Thursday, 28 March 2013

Maths and Feet

Year 5G have been devising and performing four-beat dance patterns with a variety of movements to explore shape and space.

We began by creating squares in the hall with masking tape, naming the directions on the squares and establishing a common language about them.

Next we started the four-beat patterns with simple "copying" of each other's feet positions and moves, where the same shape and movement is simply translated from one square to the next:

We devised our own notations for recording these on paper.

In the second session we revisited our first moves, then we looked at mirror reflection and tried to incorporate this into our four-step patterns.

The idea and inspiration for this activity came from Malke Rosenfield's brilliant "Math in Your Feet" program, though it should be said that ours is a very rough approximation of what is a much more developed and professional program. That said, there were a number of things that were really impressive about what the class did:
• Their total concentration;
• Their amazing and precise cooperation in pairs;
• Their energy;
• Their ability to devise notation to record positions and moves;
• Their use of mathematical vocabulary to describe their patterns.
In this connection, it's worth watching the video and reading "What Success Looks Like" on this page on the Math in Your Feet site.
We used Malke Rosenfield's Movement Variables chart (which she includes in a really useful article here) to help consider some of the elements that should go into our patterns, and also to help record these patterns:
Altogether, it was a fantastic approach to maths learning, which we will hopefully refine and extend in the future.

Wednesday, 27 March 2013

Vibrant Vienna

Taking a turn on the 'Wiener Riesenrad', savouring a segment of sachertort and experiencing Acts I and II of Verdi's Aida...what are they doing on the pinkmathematics blog?  Last weekend, six valiant Y9 students and two coaches took part in the annual ISMTF Mathematics Tournament in Vienna, Austria, being hosted this year by the American International School of Vienna.

The competition consists of two different tournaments.  The main one where teams of three from each school solve short, long and multiple choice mathematical problems in a series of rounds from 5 to 15 minutes long.  The second part of the competition, 'The Sunday Chase,' takes place on the following day.  Here the students from individual schools are mixed up to form teams of three from different schools and 'chase' round the school to try and solve as many questions as they can in a set time.  The students always have the opportunity to discuss their answers with each other, but aren't allowed outside help or calculators.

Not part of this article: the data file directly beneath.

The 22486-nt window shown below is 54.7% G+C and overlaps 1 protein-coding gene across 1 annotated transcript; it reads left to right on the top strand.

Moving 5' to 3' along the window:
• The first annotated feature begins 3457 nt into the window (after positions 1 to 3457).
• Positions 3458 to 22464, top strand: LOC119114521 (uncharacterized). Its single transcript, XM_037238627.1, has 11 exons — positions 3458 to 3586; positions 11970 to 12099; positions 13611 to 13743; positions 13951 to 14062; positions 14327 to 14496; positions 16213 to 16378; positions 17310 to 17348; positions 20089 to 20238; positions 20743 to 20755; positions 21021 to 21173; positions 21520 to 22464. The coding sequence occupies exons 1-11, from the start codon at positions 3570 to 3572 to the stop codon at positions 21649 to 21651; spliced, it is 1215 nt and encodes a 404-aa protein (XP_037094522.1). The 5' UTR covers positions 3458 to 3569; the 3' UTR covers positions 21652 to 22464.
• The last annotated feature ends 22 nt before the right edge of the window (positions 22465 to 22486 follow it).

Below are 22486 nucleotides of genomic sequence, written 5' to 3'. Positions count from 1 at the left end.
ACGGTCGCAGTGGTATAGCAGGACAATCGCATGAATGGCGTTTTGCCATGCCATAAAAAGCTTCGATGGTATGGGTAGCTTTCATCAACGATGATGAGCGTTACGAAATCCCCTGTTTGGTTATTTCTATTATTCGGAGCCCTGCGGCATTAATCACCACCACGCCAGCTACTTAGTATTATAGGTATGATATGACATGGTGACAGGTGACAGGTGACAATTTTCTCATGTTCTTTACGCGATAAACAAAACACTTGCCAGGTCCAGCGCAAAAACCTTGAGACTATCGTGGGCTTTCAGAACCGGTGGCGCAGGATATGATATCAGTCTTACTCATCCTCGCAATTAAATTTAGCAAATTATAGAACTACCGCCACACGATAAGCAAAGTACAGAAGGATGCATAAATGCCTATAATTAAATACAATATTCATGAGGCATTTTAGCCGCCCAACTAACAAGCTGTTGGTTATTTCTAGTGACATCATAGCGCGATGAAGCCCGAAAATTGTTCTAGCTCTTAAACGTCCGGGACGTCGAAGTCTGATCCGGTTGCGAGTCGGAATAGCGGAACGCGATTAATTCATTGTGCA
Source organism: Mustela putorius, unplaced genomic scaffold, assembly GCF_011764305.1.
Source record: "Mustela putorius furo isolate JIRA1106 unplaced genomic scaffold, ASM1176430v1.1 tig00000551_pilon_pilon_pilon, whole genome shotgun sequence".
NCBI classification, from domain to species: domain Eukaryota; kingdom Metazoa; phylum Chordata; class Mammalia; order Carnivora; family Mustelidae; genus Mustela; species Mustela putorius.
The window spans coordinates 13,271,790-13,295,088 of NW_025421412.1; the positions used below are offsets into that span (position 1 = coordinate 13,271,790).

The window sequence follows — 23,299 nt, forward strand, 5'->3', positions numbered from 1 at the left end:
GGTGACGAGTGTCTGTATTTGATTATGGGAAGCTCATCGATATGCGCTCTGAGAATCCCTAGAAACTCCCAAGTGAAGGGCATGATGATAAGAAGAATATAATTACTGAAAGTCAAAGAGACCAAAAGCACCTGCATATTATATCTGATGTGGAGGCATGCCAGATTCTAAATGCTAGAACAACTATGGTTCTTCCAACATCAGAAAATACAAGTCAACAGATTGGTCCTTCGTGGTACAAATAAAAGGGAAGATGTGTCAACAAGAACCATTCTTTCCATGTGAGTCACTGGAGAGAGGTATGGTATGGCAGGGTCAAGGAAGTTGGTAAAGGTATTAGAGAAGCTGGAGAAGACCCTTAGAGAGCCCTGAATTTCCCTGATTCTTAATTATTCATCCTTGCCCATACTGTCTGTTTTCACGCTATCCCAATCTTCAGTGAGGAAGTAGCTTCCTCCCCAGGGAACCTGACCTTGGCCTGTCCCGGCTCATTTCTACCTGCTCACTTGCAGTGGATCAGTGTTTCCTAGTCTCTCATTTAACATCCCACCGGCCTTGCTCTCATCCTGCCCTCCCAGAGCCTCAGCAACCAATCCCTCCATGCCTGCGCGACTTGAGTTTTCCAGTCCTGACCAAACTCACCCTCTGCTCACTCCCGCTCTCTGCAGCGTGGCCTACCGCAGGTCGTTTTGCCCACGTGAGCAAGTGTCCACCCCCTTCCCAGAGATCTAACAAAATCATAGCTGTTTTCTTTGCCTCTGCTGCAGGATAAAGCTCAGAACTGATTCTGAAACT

Mr Bowles, head coach, took every opportunity to keep mathematical thinking finely tuned, from solving problems in the plane en route to quick warm-ups in the bus on the way to the school each morning.

In between solving many varied mathematical problems that tested their considerable calculating, logical, lateral and reasoning skills to the limit, the group from IST visited the lovely city of Vienna.  Under the guidance of the supremely organised and well-informed Mr Bowles and with the help of the seemingly bottomless stock of sweeties provided by one of the students, Antonia, they visited the major sights and experienced at first hand the world-famous Vienna State opera, the famous 64m high ferris wheel at Prater park, a five-star 'heiße Schokolade und sachertorte' at the 'Café Sacher' and a tour of the most famous sights.  In addition, they met many other students from all over Europe and the Middle East, coming together with a single aim - to do maths, but also relaxing with each other as they viewed a fascinating part of Europe.
 Team IST with students from Sir James Henderson School, Milan outside the Schônbrunn Palace

Another highlight of the weekend was the immensely impressive 'Technisches Museum', a trip sponsored by the AIS.  Here amongst the incredibly varied exhibits, they found many familiar and not so familiar machines and gadgets people use from day to day and throughout history.  Mr Bowles once again tested their powers of observation and logic by playing 'guess the function of the machine' and most forged a new skill - one of presenting the Austrian news complete with auto-cue in German in a lifelike mock up of a studio.

This year's winning team, from Luxembourg shall be hosting next year's tournament.  For the Y9 students, they have their sights set on the Junior Challenge in a couple of year's time when they are in Y11.  Whether they take part or not, it is certain that their weekend in Vienna has given them masses of mathematical involvement and opportunities.

Well done to everyone involved!